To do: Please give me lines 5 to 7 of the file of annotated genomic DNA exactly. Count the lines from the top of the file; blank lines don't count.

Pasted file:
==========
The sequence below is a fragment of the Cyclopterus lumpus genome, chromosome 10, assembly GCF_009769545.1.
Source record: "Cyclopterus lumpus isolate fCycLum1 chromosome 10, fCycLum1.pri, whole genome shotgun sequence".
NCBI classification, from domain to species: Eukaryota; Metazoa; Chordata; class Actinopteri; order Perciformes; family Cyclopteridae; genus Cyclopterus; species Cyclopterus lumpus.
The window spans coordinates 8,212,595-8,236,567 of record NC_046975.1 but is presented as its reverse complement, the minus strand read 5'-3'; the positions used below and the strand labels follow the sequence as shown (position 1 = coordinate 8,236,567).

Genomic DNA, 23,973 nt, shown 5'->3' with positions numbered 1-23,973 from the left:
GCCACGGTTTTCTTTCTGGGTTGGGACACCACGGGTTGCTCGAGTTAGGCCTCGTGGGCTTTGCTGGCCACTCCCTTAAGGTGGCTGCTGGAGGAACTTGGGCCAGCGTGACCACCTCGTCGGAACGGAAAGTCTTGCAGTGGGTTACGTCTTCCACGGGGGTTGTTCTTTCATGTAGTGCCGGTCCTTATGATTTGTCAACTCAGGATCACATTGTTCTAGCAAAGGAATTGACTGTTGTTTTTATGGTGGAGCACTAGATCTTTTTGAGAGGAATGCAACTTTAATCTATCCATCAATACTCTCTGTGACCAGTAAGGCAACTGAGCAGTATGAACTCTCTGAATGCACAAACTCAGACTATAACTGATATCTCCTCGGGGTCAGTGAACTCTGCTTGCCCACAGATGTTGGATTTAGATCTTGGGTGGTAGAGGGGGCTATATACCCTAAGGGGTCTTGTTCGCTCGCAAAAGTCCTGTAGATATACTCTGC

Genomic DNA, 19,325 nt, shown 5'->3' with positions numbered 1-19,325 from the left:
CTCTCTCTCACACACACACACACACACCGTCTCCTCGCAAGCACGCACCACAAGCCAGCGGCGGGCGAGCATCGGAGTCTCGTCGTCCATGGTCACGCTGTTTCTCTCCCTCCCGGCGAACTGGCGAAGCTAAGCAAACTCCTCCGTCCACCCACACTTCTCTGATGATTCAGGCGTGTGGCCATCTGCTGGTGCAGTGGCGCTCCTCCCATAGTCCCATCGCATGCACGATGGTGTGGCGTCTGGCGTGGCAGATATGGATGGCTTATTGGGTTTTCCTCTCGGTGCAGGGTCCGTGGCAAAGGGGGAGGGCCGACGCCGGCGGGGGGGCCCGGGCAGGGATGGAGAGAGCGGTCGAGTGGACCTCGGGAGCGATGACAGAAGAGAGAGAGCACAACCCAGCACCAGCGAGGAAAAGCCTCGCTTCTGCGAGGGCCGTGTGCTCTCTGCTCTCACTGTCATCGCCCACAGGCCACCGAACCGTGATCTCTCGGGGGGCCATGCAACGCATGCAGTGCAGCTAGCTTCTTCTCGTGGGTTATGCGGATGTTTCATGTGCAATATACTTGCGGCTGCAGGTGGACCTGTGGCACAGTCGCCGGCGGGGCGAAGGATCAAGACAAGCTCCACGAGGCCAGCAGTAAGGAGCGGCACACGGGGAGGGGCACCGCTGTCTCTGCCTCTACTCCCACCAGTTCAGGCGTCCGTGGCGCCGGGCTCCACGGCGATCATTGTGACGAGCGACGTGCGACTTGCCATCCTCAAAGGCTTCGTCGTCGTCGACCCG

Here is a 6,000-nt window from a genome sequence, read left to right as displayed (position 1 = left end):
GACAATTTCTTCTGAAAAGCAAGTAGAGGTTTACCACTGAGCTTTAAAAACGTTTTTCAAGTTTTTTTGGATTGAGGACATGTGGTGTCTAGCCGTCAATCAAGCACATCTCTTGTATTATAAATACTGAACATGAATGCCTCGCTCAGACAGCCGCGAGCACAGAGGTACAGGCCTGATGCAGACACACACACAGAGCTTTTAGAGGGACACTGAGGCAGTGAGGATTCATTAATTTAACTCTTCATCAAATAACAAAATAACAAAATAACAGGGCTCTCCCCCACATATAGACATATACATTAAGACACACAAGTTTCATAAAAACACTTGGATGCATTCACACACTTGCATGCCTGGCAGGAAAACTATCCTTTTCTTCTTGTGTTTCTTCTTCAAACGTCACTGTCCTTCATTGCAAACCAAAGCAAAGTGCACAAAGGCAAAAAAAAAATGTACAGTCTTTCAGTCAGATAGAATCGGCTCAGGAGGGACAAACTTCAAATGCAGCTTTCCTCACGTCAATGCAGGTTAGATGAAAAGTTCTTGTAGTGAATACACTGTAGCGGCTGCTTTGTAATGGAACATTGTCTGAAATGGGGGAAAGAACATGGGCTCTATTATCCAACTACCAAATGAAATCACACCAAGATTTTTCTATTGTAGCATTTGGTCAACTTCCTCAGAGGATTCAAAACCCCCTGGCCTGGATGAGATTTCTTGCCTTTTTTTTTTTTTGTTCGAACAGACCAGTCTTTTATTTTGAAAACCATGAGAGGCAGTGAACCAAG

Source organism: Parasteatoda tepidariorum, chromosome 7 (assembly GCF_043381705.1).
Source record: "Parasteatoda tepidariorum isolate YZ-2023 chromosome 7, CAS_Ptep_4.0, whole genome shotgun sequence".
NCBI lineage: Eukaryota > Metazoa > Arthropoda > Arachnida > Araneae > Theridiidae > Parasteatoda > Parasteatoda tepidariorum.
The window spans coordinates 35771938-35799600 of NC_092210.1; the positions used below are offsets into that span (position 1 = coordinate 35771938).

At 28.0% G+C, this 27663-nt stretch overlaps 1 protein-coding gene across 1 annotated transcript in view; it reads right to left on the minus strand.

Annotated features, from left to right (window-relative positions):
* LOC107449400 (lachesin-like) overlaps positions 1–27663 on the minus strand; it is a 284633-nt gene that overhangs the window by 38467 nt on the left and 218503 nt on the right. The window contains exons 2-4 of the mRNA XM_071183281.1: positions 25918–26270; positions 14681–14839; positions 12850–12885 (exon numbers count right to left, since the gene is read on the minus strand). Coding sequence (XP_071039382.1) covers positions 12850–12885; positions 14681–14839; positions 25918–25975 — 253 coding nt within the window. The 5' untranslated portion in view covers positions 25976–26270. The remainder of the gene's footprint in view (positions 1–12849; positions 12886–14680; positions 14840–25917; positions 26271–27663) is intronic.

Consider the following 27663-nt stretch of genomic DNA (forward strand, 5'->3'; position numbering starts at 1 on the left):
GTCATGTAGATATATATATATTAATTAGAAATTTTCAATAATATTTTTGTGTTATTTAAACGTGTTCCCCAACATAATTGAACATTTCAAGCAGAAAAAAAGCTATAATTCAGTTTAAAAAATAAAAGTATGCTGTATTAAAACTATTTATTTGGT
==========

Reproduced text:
Genomic DNA, 23,973 nt, shown 5'->3' with positions numbered 1-23,973 from the left:
GCCACGGTTTTCTTTCTGGGTTGGGACACCACGGGTTGCTCGAGTTAGGCCTCGTGGGCTTTGCTGGCCACTCCCTTAAGGTGGCTGCTGGAGGAACTTGGGCCAGCGTGACCACCTCGTCGGAACGGAAAGTCTTGCAGTGGGTTACGTCTTCCACGGGGGTTGTTCTTTCATGTAGTGCCGGTCCTTATGATTTGTCAACTCAGGATCACATTGTTCTAGCAAAGGAATTGACTGTTGTTTTTATGGTGGAGCACTAGATCTTTTTGAGAGGAATGCAACTTTAATCTATCCATCAATACTCTCTGTGACCAGTAAGGCAACTGAGCAGTATGAACTCTCTGAATGCACAAACTCAGACTATAACTGATATCTCCTCGGGGTCAGTGAACTCTGCTTGCCCACAGATGTTGGATTTAGATCTTGGGTGGTAGAGGGGGCTATATACCCTAAGGGGTCTTGTTCGCTCGCAAAAGTCCTGTAGATATACTCTGC

Genomic DNA, 19,325 nt, shown 5'->3' with positions numbered 1-19,325 from the left: